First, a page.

The name “anchorworm” is actually a misnomer of sorts because the “worm” isn’t a worm at all – the parasite is a small crustacean, not an insect, which is usually relatively rare with tropical aquarium fish because it prefers cooler water.
Typically, anchor worms are only seen in pond fish and recently wild caught specimens – goldfish are another frequent victim of this pesky crustacean. You can also inadvertently introduce anchorworms, both eggs and in their free-swimming stage, by adding live plants to your tank or feeding your puffer live foods.
However, since the majority of freshwater puffers are wild caught fish, you may end up having to deal with an infestation of anchor worms at some point – our Red Congo Puffer (Tetraodon miurus) came home with one that emerged near its gill, in addition to a few other problems, like constipation, fish ick and a few bite marks.
What do anchor worms look like?
The first time that I saw an anchorworm on a fish, I thought that it had a piece of food sticking out of its gill – when the adult form of the parasite is attached to the fish it looks like a small stick with a forked tail.
The anchor worms that attach to your puffer are female, and they carry their egg sacs at the end of their body where the fork is located – the sacs are long and shaped like a tube; however, without a microscope they have the appearance of little balls because they are normally twisted or rolled up.
As their name implies, the head is shaped like an anchor, which makes it so that the parasite can attach firmly to your fish – this is necessary because the afflicted fish will often rub against rocks and other objects in an effort to dislodge the anchorworm. There are different types of anchorworms – they can be found on the eyes, skin, and gills of fish, sometimes burrowing deeply into the musculature to anchor themselves on their host.
Depending on the species, anchorworms can be white, green, red, grey or brown. Sometimes, the females attached to your puffer may appear threadlike, lacking the forked body, because they are immature – they will develop the Y shape when they mature and produce egg sacs.
What symptoms will my puffer exhibit if it has anchor worms?
If you just purchased a wild caught puffer, then you may see anchor worms crop up in a couple of weeks.
A puffer infested with anchorworms will exhibit one or more of the following:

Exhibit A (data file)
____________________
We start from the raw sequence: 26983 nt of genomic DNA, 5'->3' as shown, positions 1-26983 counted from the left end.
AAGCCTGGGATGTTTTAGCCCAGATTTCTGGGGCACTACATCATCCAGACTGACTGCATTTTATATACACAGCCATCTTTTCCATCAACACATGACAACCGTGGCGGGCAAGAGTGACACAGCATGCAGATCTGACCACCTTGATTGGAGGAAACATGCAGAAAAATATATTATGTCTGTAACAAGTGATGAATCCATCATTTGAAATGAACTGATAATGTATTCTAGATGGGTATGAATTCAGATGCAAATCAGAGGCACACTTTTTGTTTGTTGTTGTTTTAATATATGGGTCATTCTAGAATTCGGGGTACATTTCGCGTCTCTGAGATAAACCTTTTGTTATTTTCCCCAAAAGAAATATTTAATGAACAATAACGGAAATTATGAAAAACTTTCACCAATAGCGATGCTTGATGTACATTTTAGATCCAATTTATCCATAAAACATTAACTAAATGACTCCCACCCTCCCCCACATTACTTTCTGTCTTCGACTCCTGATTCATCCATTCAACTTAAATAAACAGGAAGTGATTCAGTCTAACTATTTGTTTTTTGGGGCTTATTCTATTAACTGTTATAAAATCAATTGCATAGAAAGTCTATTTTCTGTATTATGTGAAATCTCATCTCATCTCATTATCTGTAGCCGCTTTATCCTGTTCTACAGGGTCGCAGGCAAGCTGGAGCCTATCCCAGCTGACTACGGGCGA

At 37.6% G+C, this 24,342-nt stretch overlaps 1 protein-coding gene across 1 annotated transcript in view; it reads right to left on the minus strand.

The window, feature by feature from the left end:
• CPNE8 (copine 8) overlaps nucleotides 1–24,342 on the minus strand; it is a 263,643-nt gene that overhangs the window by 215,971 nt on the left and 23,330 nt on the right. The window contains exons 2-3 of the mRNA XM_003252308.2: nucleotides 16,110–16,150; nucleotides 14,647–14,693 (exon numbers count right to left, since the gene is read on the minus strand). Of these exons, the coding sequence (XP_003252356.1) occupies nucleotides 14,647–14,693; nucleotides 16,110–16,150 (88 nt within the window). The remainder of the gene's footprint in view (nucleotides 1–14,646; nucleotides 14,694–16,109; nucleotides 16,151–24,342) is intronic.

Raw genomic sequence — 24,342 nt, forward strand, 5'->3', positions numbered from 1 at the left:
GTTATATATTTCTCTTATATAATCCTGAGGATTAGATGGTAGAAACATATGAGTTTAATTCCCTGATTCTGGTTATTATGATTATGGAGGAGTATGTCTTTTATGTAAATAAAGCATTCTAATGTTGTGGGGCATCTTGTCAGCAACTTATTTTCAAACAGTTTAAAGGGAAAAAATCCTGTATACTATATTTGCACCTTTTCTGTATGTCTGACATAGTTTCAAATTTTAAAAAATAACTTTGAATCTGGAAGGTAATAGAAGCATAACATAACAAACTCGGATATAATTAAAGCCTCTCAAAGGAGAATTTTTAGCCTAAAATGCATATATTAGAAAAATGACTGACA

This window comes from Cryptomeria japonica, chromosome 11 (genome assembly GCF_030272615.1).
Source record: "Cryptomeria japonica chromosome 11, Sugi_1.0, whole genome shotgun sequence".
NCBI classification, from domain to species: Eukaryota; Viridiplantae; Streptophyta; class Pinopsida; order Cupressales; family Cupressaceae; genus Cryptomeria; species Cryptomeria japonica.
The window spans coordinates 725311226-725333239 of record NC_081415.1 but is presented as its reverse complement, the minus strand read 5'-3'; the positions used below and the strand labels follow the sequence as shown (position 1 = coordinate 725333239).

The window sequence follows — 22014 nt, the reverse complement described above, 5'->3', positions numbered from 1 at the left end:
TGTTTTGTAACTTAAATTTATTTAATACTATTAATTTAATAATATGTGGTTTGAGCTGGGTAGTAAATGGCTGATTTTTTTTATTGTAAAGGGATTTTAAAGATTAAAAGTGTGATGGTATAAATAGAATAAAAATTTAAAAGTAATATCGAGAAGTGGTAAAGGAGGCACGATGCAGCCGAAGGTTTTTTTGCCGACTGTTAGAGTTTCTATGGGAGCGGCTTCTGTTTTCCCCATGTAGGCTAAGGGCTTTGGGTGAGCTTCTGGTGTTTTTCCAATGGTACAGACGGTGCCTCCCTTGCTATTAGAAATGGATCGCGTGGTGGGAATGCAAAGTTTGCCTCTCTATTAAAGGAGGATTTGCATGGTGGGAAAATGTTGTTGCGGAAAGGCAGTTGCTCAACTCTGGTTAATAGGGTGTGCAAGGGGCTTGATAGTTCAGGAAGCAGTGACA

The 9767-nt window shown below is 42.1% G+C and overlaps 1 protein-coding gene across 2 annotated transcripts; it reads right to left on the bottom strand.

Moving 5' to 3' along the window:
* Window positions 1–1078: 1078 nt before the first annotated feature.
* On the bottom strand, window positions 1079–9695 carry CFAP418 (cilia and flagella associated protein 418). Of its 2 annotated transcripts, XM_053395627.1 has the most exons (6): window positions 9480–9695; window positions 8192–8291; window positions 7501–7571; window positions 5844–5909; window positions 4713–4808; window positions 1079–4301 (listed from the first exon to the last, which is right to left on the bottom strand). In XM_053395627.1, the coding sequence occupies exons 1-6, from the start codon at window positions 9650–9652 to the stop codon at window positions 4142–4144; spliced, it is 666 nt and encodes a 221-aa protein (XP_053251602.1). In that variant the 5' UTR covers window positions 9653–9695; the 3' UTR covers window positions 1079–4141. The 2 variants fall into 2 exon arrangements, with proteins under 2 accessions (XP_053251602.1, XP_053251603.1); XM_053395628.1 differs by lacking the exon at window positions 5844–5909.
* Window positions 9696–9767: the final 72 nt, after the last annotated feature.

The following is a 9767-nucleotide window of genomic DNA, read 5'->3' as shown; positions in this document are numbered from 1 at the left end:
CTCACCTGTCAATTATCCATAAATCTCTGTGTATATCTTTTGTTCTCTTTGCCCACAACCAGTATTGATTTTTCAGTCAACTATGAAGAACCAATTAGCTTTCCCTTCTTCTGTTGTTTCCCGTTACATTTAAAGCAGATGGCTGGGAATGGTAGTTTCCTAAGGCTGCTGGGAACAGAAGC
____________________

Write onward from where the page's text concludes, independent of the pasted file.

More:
- Loss of appetite
- Dull coloration/darkened belly
- Swollen bumps on the skin
- Difficulty breathing (from anchorworms in gills)
- Unexplained puncture wounds
- Obvious anchorworms hanging out of the body
Sometimes, a swollen bump will form where the anchorworm is attached to your puffer – this can become red and infected, so it’s very important to keep an eye on the site.
What is the life cycle of an anchor worm?
Like fish ick, anchor worms have a free swimming larval stage, as well as an adult stage where they are attached to the body of the fish.
The larval stage burrows into the muscle of the fish to develop, and will only emerge from the skin when it’s an adult – as the anchor worm is burrowing back out of the skin, you will probably notice your puffer flashing and rubbing up against objects in an attempt to get rid of the irritation.
The free swimming larval stage can be introduced through contaminated water, as well – which is why you should never add the bag water to your main tank.
It takes the larvae several months to develop, emerge and then mate – once the female anchorworm attaches to the puffer, it will take a couple of weeks for the eggs to develop and hatch. When the eggs hatch, you will have a fresh batch of microscopic anchorworms swimming around in the water column searching for a host so that they can repeat the cycle again.
Can anchor worms kill my freshwater puffer fish?
Yes and no – if your puffer dies after being infested with anchor worms it will probably be because of a secondary infection or an overdose of medication. Technically speaking, a heavy enough infestation could definitely kill a fish – but it would most likely be the result of weakened state of the puffer caused by the feeding habits of the attached anchorworms.
When an adult female anchor worm burrows underneath the skin of your puffer, completes its life cycle by laying eggs, and then dies, the parasite will leave an open wound. This leaves your puffer susceptible to secondary infections, which can be difficult to treat because puffers are scaleless fish – in conjunction with the fish’s weakened state, medication can sometimes prove fatal.
How do I treat a freshwater puffer with anchor worms?